Springtime: Birds and Bees, but Sporting Goods Too!

Posted On March 5, 2012 | by AllenCaron

We have been getting teased in New York with springlike weather, and even though it is still winter for another 2-1/2 weeks, it makes the mind wander to baseball season, warm sunny days — and golf, volleyball, tennis, badminton, croquet, handball, swimming & surfing, sailing, fishing, camping, hiking, maybe even climbing, just to name a few.  Seems like the ski season is fast coming to a close in our area unless we get whomped with a big snowstorm (which is always possible in March).  But the inevitable approach of April, flowering trees, songbirds building nests and kids playing shirts vs skins soccer in the parks moves closer to reality.  And with it, the idea of sports gear comes to mind.  Hard to play most sports without some gear, and even more difficult to camp or walk the Appalachian Trail.

Team sports equipment is a mainstay of most sporting goods stores, picture courtesy of Big 5 Sporting Goods

If you’re into sports, you’re into sporting goods, and it could be interesting to look at some of the players.  You might start with El Segundo CA-based Big 5 Sporting Goods Corp (Nasdaq: BGFV; http://www.big5sportinggoods.com).  Big 5 operates 406 of its own stores in 12 western states of the US, and it is a soup-to-nuts source for sporting goods, including youth team sports such as Little League and soccer, as well as grown-up leagues for sports like softball and bowling.  One big category for sporting goods stores is shoes, because most sports have specific requirements for footwear.  BGFV shares trade for about $7.59 vs a 52-week high of $12.81, which may mean the best is yet to come for this stock.  Market cap is about $110 million, and about 164,000 shares trade on an average day, or about $1 million in shares per day.

Birmingham AL-based Hibbett Sports Inc (Nasdaq: HIBB; http://www.hibbett.com ) operates about 799 stores in the south, southwest, midwest and mid-Atlantic states.  They seem to put an emphasis on apparel and shoes, but they also sell punching bags, balls & bats, batting tees, hoops, nets, coaching equipment, mouthguards, etc.  HIBB shares trade for about $50.32, near its year-high of $52.09, and a market cap of about $1.3 billion.  Daily trading averages 250,000 shares, impressively liquid in this category.

Footwear is an important category for sporting goods stores. Ad courtesy of Hibbett Sports

Plantation FL-based Dreams Inc (Amex: DRJ; http://www.dreamscorp.com ), engages in representing professional athletes such as Dan Marino, Ben Roethlisberger, Pete Rose, and Dick Butkus, and sells licensed memorabilia.  Its stores are branded as Fans Edge and/or Field of Dreams.  It has been around for 30 years, and although only marginally sporting goods (jerseys, hats, balls), it seems interesting enough to include in this article.  DRJ shares are changing hands for about $2.61 vs a year range of $1.66-$2.95, and daily volume of about 45,000 shares.  Market cap is about $117 million.

Some sporting goods retailers are specialized, such as Austin TX-based Golfsmith International (Nasdaq: GOLF; http://www.golfsmith.com).  Its 79 stores offer a full range of branded and proprietary golf gear, but it also sells a range of tennis gear — golf, tennis and skiing are probably the 3 most costly sports, requiring not only a significant outlay on goods, but also club memberships or travel (for most of us).  GOLF (what a great ticker symbol!) trades for about $4.15 vs a 52-week high of $5.75, and sports a market cap of about $65 million, but on very puny volume of less than 8,000 shares a day — which means it would require patience to buy or sell these shares.  With annual revenues in the range of $390 million, and quarterly revenues growing at 2+% per year, GOLF is reporting net losses, which most likely accounts for its discounted market cap vs its peers, but sometimes that can be an opportunity for investors who do their diligence carefully.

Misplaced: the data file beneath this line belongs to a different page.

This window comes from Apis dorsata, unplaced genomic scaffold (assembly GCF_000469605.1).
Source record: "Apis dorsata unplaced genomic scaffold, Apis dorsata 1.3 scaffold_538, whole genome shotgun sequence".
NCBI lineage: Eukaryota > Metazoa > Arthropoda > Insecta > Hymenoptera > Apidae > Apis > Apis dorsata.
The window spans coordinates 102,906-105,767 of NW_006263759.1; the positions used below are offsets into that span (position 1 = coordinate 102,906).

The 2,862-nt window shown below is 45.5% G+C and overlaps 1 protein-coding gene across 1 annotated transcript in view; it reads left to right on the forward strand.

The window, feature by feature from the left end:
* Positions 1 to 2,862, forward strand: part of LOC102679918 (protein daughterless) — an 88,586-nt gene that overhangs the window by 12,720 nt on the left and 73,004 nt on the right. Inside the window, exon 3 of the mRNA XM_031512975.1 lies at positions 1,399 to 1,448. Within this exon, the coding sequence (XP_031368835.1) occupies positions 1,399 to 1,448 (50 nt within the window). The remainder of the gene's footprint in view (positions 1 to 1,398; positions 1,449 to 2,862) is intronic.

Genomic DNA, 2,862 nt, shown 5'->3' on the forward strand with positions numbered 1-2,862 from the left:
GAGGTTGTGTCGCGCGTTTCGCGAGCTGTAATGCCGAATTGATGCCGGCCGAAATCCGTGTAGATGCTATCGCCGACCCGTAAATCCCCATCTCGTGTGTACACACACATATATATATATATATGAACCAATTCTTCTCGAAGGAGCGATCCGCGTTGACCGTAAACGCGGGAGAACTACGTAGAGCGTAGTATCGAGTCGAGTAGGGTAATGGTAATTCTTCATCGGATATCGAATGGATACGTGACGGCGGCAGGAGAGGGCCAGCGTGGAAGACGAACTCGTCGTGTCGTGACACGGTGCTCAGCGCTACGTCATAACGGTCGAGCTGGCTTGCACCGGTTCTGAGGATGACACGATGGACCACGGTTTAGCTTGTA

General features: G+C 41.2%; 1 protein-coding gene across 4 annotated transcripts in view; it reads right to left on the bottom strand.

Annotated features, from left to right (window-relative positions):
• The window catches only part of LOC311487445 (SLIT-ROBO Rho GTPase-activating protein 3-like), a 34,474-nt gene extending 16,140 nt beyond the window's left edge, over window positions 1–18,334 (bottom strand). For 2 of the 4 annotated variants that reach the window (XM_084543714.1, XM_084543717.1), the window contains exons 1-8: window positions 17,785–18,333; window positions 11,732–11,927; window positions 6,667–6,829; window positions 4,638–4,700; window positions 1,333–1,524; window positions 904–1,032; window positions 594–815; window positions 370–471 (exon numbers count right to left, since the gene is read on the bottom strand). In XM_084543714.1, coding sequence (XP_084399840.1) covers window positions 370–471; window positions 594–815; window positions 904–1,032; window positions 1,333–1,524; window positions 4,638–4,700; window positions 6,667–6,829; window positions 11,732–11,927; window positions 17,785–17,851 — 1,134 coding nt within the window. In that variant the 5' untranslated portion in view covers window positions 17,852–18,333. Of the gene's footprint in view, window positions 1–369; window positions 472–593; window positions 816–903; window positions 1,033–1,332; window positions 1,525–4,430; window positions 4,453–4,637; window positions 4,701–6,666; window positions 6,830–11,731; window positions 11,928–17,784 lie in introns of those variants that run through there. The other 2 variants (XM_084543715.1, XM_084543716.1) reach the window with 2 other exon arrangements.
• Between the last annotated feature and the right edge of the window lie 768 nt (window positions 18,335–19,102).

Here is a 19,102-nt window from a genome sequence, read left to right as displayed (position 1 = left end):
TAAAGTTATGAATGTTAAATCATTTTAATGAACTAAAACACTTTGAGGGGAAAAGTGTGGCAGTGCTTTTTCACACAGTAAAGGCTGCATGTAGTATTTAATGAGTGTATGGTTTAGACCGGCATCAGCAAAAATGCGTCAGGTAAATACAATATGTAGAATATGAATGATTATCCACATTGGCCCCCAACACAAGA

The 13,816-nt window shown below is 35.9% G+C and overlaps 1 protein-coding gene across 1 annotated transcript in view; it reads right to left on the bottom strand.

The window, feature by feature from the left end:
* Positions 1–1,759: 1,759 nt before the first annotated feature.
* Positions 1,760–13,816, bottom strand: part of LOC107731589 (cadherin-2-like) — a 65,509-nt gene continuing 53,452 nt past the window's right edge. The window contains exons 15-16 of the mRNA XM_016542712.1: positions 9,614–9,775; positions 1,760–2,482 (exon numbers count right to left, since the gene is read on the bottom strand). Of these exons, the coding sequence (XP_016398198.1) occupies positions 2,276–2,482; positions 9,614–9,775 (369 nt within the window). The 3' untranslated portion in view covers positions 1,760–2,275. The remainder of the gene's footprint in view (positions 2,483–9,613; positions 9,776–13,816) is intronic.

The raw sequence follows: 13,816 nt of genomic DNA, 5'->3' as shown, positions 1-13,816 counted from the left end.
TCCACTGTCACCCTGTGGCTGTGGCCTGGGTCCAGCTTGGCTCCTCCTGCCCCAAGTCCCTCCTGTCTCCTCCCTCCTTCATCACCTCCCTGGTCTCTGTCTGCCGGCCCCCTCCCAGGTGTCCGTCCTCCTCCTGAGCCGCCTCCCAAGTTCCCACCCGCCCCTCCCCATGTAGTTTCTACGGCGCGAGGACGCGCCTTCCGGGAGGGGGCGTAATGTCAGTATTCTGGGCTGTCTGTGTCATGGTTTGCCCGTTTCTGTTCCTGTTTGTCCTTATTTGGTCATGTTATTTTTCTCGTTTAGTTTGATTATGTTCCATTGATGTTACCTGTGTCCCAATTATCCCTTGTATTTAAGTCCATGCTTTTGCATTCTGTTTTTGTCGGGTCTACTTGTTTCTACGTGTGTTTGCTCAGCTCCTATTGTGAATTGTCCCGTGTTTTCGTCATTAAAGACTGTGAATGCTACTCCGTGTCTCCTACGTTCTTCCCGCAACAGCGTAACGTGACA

Please do your diligence carefully.  We do not make recommendations as to stocks; we just write about companies we find interesting.  We do not represent any of the companies in this article and do not own their stocks, nor do we have plans to buy their stocks.

Finally you might want to look at La Canada CA-based Sport Chalet Inc (Nasdaq: SPCHA and SPCHB;  http://www.sportchalet.com), by far the smallest of the companies in this article, with a fairly precarious financial position, though it has strong leadership.  The SPCHB shares have 20 times the voting power of the SPCHA shares, which may make some people uncomfortable, since there are very few B shares but they can carry the voting on important issues.  On the other hand, Sport Chalet stores are strong on service, with good inventory — and they have some categories that other stores do not have, such as SCUBA instruction and certification.  They operate 54 stores in the west, and the A shares trade at about $1.35 for a market cap of about $20 million on daily trading of barely 5500 shares.  Sales are up year-to-year, and like many of its peers, Sport Chalet was hit hard by a warm dry winter, but founded in 1959, it may be a longterm survivor for investors who can tolerate risk and illiquidity.

One Response to “Springtime: Birds and Bees, but Sporting Goods Too!”

  1. Springtime: Birds and Bees, but Sporting Goods Too … | The Tennis News
    March 5th, 2012 at 10:10 pm

    […] the rest here: Springtime: Birds and Bees, but Sporting Goods Too …   March 5th, 2012 Uncategorized Tags: full-range, golf-gear, outlay-on-goods, […]

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